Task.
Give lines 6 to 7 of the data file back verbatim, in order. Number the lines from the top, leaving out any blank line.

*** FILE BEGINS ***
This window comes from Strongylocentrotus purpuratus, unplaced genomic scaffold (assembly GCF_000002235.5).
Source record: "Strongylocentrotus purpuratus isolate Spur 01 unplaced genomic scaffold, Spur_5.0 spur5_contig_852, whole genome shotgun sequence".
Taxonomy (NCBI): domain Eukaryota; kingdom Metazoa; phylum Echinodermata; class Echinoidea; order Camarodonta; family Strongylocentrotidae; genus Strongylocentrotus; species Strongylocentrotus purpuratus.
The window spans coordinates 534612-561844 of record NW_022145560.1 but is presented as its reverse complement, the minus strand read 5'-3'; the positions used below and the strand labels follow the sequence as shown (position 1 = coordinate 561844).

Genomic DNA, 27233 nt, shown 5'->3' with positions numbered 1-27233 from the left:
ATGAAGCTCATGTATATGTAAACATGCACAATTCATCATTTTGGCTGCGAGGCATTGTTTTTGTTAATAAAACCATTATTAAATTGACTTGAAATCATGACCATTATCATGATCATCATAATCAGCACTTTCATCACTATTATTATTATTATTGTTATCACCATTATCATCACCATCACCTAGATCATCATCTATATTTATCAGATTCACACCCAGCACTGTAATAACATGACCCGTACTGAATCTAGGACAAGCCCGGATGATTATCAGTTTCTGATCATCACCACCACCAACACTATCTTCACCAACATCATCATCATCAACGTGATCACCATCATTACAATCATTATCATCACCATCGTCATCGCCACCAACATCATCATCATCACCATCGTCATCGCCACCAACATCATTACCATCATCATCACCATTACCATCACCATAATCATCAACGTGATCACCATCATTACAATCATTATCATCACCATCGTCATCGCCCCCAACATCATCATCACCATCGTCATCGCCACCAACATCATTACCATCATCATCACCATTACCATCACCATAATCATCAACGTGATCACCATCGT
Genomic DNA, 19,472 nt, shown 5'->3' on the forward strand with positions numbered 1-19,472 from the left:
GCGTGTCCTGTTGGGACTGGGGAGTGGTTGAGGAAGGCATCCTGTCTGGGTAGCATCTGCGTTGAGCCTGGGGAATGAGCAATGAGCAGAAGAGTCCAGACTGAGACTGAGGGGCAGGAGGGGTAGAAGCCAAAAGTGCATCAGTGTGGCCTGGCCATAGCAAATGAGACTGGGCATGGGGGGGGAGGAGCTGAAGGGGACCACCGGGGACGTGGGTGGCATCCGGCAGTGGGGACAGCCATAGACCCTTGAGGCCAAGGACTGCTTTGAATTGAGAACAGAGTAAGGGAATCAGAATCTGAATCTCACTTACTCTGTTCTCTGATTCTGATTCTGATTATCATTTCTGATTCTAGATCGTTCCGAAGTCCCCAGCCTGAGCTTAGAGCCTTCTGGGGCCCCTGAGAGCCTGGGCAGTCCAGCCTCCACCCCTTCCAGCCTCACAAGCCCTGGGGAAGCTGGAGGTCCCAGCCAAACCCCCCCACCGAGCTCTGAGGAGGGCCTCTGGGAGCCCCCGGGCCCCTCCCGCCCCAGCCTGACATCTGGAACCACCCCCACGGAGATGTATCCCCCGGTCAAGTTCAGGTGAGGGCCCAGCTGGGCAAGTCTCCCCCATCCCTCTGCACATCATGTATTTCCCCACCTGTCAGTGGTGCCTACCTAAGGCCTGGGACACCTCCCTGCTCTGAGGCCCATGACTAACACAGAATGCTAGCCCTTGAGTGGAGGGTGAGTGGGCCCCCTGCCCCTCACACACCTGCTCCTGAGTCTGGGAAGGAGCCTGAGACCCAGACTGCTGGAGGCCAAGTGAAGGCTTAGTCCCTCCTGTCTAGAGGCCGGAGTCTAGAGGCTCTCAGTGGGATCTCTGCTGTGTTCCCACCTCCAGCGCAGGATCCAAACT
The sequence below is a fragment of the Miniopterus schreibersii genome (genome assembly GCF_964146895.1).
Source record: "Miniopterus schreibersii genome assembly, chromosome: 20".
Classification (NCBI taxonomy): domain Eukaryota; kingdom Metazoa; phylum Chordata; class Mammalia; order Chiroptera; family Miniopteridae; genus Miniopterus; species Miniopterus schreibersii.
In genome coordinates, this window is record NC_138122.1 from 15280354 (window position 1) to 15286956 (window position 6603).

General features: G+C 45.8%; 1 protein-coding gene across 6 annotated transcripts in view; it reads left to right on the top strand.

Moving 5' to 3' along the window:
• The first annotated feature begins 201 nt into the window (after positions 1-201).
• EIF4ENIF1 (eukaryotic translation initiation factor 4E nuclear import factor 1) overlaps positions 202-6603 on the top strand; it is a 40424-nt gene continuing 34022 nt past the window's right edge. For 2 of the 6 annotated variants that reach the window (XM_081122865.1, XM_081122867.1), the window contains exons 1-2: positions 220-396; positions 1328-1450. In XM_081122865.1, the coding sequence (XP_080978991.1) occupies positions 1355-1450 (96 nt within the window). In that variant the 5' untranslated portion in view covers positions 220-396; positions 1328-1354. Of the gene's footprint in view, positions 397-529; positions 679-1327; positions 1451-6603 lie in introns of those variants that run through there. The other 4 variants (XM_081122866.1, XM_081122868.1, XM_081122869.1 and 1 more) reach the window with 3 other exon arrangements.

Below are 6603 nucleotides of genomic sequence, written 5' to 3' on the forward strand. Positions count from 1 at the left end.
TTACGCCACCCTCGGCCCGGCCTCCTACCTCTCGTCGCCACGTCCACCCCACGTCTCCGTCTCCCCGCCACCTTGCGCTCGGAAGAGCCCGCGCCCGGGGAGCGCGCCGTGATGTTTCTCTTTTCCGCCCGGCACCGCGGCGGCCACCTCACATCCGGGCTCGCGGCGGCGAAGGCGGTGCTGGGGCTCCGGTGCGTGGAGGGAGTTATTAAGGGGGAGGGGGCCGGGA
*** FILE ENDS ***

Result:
ATGAAGCTCATGTATATGTAAACATGCACAATTCATCATTTTGGCTGCGAGGCATTGTTTTTGTTAATAAAACCATTATTAAATTGACTTGAAATCATGACCATTATCATGATCATCATAATCAGCACTTTCATCACTATTATTATTATTATTGTTATCACCATTATCATCACCATCACCTAGATCATCATCTATATTTATCAGATTCACACCCAGCACTGTAATAACATGACCCGTACTGAATCTAGGACAAGCCCGGATGATTATCAGTTTCTGATCATCACCACCACCAACACTATCTTCACCAACATCATCATCATCAACGTGATCACCATCATTACAATCATTATCATCACCATCGTCATCGCCACCAACATCATCATCATCACCATCGTCATCGCCACCAACATCATTACCATCATCATCACCATTACCATCACCATAATCATCAACGTGATCACCATCATTACAATCATTATCATCACCATCGTCATCGCCCCCAACATCATCATCACCATCGTCATCGCCACCAACATCATTACCATCATCATCACCATTACCATCACCATAATCATCAACGTGATCACCATCGT
Genomic DNA, 19,472 nt, shown 5'->3' on the forward strand with positions numbered 1-19,472 from the left: